Our trade partnership can do much better, however, and I am determined to help it improve in several ways:
• This week at PROMOTE’s Forum on Energy, Water and the Environment, I spoke about the great opportunities in the energy sector. I note that General Electric and AES are proud exhibitors at the American Pavilion who can help Cameroon realize its goal of efficient energy production. I also discussed Cameroon’s large role in contributing to the world’s environmental health. Companies such as General Electric and Green Innovation & Technology will also be vital to Cameroon’s efforts to be a global environmental leader.
• Having worked to strengthen the role of the American Chamber of Commerce in Cameroon, I am pleased to report that not only is “AmCham” helping us sponsor the American Pavilion, but it now has an office, publishes an annual report, and boasts many new members.
• I spoke at a recent international conference in Yaounde, on the need for Cameroonians to work together on intellectual property issues. Protecting Cameroonian intellectual property and -- in the case of combating counterfeit medicines -- actually saving lives is vital to attracting investors.
• My trade team at the American Embassy and the Embassy Branch Office in Douala constantly helps American and Cameroonian businesses expand their business opportunities. This year, the team led two trade missions to the U.S. that have already produced significant success stories, including hundreds of thousands of dollars worth of equipment and cosmetics exports.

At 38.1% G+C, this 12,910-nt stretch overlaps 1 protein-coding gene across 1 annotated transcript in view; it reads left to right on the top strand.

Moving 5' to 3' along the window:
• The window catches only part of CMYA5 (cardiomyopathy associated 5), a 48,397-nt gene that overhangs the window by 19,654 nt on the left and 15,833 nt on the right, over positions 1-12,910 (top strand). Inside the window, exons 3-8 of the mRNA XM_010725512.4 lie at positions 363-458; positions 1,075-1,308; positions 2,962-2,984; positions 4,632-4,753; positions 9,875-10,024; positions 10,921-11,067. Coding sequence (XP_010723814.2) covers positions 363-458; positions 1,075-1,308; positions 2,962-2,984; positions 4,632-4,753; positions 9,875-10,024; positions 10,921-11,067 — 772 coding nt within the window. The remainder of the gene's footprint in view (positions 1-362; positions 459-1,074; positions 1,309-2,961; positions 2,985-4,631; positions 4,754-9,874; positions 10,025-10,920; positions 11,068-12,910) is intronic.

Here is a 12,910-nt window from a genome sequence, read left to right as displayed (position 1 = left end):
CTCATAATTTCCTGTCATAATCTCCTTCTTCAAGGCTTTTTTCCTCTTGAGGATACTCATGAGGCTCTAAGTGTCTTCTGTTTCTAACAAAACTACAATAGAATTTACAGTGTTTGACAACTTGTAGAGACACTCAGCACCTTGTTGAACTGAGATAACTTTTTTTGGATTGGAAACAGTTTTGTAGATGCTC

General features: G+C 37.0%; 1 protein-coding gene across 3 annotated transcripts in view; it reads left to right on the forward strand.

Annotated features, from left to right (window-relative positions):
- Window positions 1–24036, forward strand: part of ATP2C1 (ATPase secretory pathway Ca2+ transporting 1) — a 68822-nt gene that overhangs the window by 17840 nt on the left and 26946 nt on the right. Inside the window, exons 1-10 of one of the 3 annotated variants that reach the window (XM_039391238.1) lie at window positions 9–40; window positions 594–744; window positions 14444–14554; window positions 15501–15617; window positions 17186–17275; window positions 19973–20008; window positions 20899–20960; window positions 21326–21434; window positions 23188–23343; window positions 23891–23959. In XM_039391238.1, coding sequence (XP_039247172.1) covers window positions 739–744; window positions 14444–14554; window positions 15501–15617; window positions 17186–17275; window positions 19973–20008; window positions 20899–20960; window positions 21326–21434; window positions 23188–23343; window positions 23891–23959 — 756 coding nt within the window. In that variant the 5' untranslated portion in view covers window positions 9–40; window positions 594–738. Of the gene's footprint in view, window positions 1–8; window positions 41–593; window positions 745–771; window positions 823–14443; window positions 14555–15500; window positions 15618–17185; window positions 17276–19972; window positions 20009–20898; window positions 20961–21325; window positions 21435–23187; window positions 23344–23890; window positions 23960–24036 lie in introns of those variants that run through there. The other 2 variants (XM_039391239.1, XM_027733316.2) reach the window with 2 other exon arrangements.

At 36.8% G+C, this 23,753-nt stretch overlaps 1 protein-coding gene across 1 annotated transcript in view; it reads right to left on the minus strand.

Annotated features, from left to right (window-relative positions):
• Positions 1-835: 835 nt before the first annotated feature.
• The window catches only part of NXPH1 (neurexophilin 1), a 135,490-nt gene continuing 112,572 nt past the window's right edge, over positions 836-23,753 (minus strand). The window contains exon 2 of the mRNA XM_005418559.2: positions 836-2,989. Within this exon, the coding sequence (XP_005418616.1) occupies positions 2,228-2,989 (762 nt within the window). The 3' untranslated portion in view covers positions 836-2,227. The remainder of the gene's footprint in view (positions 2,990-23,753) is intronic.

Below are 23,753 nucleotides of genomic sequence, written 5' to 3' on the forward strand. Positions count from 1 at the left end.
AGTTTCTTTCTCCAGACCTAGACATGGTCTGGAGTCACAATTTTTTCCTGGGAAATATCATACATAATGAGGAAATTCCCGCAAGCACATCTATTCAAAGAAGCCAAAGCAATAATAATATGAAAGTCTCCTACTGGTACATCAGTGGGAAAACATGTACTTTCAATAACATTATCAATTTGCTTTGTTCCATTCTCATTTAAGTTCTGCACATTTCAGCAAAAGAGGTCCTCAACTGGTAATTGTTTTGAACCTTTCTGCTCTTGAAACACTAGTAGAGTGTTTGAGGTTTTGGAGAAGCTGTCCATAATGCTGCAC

Thus, we are working hard to improve trade between our two nations. But I must also stress that Cameroon and America are trading partners. I know my Cameroonian counterparts will work equally hard to preserve AGOA eligibility and improve the business climate in Cameroon. Phase 1 of the Cameroon Business Forum ended in June, and I am pleased to note Cameroon marked respectable improvement in the World Bank’s annual Doing Business report. I hope Phase 2 of the Cameroon Business Forum brings a renewed focus on the implementation of the Forum’s recommendations. Increased cooperation with civil society, including the AmCham and other business groups, can bring an even greater improvement in the business climate.
Ultimately, it is the hospitality of Cameroon’s business climate that will attract more of the kinds of companies exhibiting here at the American Pavilion. Today, we have major energy corporations, banks, engineering firms, green energy companies, trading firms, machinery wholesalers, cosmetic and health products companies. There is something to offer just about any sector you can think of here in the American Pavilion. Right beside these companies, supporting our trading relationship, are the U.S. Embassy, the American School of Yaounde, the U.S. Department of Agriculture, and the Enhanced AGOA Resource Center. I invite you to join me and see what America has to offer.
Thank you very much.